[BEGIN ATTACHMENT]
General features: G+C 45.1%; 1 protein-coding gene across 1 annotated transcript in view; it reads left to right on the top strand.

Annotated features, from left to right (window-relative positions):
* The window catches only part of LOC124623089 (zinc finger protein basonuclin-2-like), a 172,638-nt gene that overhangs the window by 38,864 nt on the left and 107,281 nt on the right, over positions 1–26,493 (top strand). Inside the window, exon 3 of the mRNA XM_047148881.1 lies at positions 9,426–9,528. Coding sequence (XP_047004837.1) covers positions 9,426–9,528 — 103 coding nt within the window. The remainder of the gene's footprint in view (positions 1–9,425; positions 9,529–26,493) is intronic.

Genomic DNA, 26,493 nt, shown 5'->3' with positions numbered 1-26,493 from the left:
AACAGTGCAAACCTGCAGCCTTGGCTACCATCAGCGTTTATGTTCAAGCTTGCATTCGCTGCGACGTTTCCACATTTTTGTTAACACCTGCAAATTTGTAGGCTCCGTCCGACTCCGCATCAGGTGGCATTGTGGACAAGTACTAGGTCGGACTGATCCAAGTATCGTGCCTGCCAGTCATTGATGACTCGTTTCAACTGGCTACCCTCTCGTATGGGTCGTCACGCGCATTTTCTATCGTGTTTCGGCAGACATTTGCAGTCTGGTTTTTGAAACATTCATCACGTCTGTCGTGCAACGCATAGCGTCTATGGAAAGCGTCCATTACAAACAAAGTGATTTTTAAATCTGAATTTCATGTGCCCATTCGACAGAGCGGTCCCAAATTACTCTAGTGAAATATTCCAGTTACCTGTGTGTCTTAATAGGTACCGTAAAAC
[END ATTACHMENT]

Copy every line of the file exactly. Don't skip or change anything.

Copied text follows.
General features: G+C 45.1%; 1 protein-coding gene across 1 annotated transcript in view; it reads left to right on the top strand.

Annotated features, from left to right (window-relative positions):
* The window catches only part of LOC124623089 (zinc finger protein basonuclin-2-like), a 172,638-nt gene that overhangs the window by 38,864 nt on the left and 107,281 nt on the right, over positions 1–26,493 (top strand). Inside the window, exon 3 of the mRNA XM_047148881.1 lies at positions 9,426–9,528. Coding sequence (XP_047004837.1) covers positions 9,426–9,528 — 103 coding nt within the window. The remainder of the gene's footprint in view (positions 1–9,425; positions 9,529–26,493) is intronic.

Genomic DNA, 26,493 nt, shown 5'->3' with positions numbered 1-26,493 from the left:
AACAGTGCAAACCTGCAGCCTTGGCTACCATCAGCGTTTATGTTCAAGCTTGCATTCGCTGCGACGTTTCCACATTTTTGTTAACACCTGCAAATTTGTAGGCTCCGTCCGACTCCGCATCAGGTGGCATTGTGGACAAGTACTAGGTCGGACTGATCCAAGTATCGTGCCTGCCAGTCATTGATGACTCGTTTCAACTGGCTACCCTCTCGTATGGGTCGTCACGCGCATTTTCTATCGTGTTTCGGCAGACATTTGCAGTCTGGTTTTTGAAACATTCATCACGTCTGTCGTGCAACGCATAGCGTCTATGGAAAGCGTCCATTACAAACAAAGTGATTTTTAAATCTGAATTTCATGTGCCCATTCGACAGAGCGGTCCCAAATTACTCTAGTGAAATATTCCAGTTACCTGTGTGTCTTAATAGGTACCGTAAAAC